When you are dealing with anxiety or depression the last thing you feel like doing is exercising. But if you do it, it can make a huge difference in how you feel. And the mood boosting benefits can start just 5 minutes into a moderate workout. Everyone knows the physical health benefits associated with regular exercise, but did you know it can also improve your mood? Working out on a regular basis can help decrease depression and anxiety as well as help prevent it from returning in the future. People who have recovered from depression are less likely to suffer a relapse if they exercise regularly.
How does it work? For one thing exercise stimulates the release of endorphins – “feel good” brain chemicals. These neurotransmitters are involved in producing a sense of well-being as well as treating pain. Exercise also increases body temperature and improves circulation which can facilitate a sense of relaxation as well as improve attention and concentration. Recent research has found that regular workouts might help people with anxiety become less likely to panic when they experience “fight or flight” sensations. Exercise in some ways is like exposure therapy and people learn to associate the symptoms of increased heart rate, perspiration, etc. with safety instead of danger.
Grow or Decay? You make the choice.
We all know the physical health benefits of regular exercise like the treatment and prevention of chronic diseases such as heart disease, high blood pressure, arthritis, and diabetes. But exercise also benefits your body at the cellular level. Your body is made up of trillions of cells that live for only a few hours, days, weeks or months at time. Every day your body replaces 1% of its cells. So you have a brand new body every 3 months! You get the make the choice about whether your new cells come in strong or weak. If you exercise the cells come in strong but if you are sedentary the cells decay. When you exercise your muscles release substances that travel in your blood stream and tell your cells to grow. Sedentary muscles send out decay signals. Our bodies are designed to move. This is true whether you are in your 20’s or in your 90’s. Most adults can double their leg strength within 3 months of starting to exercise. You can also reduce your risk of dying from a heart attack by 75% – 80% just by exercising. So make the choice, grow or decay.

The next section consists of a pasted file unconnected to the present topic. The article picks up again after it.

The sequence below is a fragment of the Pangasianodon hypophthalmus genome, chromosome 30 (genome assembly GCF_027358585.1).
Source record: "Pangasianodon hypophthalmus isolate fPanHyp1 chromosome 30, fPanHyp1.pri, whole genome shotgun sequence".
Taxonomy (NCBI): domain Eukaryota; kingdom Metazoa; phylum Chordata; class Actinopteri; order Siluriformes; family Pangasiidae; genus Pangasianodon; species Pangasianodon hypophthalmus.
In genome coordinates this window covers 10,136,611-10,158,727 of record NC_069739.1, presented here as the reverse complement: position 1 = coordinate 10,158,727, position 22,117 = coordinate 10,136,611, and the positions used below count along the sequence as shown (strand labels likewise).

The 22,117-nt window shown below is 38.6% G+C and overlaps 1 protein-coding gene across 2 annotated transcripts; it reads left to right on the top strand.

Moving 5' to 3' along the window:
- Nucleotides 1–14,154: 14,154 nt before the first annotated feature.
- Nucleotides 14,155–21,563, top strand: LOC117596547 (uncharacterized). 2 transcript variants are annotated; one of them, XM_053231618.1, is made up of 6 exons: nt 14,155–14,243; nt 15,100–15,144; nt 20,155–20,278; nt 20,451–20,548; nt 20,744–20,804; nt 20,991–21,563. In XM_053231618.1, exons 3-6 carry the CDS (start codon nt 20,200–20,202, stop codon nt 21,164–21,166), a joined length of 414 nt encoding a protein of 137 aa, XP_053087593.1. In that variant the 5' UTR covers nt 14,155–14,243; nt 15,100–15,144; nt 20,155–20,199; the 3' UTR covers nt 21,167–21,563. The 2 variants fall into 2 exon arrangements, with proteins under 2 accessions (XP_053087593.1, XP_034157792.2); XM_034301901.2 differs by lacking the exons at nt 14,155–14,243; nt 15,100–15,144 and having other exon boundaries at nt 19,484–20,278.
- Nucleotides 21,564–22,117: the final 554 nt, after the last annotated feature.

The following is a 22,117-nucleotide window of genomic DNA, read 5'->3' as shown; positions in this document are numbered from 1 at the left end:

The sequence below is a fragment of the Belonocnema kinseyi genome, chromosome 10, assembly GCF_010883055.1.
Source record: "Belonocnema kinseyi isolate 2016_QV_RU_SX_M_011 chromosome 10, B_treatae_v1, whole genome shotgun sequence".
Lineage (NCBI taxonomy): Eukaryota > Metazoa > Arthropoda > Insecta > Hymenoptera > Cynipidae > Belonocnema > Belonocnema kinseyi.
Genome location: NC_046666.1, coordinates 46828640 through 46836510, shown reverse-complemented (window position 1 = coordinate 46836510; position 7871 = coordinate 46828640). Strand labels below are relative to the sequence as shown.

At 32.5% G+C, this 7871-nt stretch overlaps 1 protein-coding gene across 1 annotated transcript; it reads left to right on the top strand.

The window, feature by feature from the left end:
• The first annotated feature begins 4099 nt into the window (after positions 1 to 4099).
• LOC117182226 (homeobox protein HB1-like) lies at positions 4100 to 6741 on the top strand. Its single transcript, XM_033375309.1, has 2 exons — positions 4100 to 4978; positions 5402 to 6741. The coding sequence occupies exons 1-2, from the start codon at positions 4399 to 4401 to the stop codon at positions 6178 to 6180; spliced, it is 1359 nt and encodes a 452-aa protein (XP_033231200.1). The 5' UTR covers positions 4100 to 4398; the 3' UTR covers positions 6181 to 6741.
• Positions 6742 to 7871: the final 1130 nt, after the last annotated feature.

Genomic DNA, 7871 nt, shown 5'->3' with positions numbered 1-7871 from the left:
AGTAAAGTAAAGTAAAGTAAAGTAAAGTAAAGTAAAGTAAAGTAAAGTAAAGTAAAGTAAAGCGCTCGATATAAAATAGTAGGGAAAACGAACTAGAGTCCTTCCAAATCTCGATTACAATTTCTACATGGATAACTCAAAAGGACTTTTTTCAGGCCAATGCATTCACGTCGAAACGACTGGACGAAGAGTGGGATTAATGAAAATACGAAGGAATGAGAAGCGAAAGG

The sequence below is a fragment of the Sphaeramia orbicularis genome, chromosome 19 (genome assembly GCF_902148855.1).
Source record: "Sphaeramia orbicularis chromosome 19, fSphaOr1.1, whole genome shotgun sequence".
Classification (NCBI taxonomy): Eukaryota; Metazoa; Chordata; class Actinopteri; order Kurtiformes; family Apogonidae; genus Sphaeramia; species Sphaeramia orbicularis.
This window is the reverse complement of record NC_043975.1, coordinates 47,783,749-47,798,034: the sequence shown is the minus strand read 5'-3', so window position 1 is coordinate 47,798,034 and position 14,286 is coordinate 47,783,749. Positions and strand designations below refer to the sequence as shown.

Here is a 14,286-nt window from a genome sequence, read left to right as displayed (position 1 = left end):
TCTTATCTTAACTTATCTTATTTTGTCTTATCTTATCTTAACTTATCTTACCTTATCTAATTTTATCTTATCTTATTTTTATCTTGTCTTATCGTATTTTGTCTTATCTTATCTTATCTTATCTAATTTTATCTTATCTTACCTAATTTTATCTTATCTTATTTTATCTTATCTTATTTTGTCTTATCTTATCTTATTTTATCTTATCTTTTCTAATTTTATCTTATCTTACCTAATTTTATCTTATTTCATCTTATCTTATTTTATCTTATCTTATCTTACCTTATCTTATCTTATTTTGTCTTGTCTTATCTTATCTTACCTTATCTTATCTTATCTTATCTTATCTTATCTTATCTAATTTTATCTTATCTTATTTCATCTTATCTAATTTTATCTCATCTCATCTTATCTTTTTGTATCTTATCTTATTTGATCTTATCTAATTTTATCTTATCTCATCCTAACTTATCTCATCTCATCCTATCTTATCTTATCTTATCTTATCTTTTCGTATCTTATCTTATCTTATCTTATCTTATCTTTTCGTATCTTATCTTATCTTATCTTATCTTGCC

Walking for Health
Walking is one of the easiest ways to incorporate exercise into your daily routine. You can do it alone, with other people, or with your dog. You can take a long walk or a short walk. Be creative. Park at the far end of the parking lot when you go to the bank or grocery store. Take the stairs instead of the elevator. Do a lap around your block or your building at lunch time.
One of the easiest ways to track your walking is to strap on a pedometer. It will track every step you take and provide you with immediate feedback on your activity level. Create a contest with a group of friends or co-workers to see who takes the most steps.
Gear and Weather
Make sure you have a good set of walking shoes or sneakers. You want proper arch support, a firm heel, and soles that are thick yet flexible. Wear comfortable clothing. If you walk in the evening always consider safety by walking with a friend and/or wearing bright clothing. Don’t let the weather stop you. Grab an umbrella for the rain, your parka for the snow, and sunscreen for those hot sunny days. Be cautious in icy conditions and consider walking at the mall or doing an indoor work-out when snow and ice are treacherous.
The amount of calories you burn while walking is largely determined by your weight and the distance you walk. A good rule of thumb is 100 calories per mile for a 180 lb. person and 65 calories per mile for a 120 lb. person. Don’t worry too much about speed. Focus on distance. But as you get more fit, try to increase your speed to a 13 minute mile and you will burn even more calories. Your legs will also be strong and beautiful!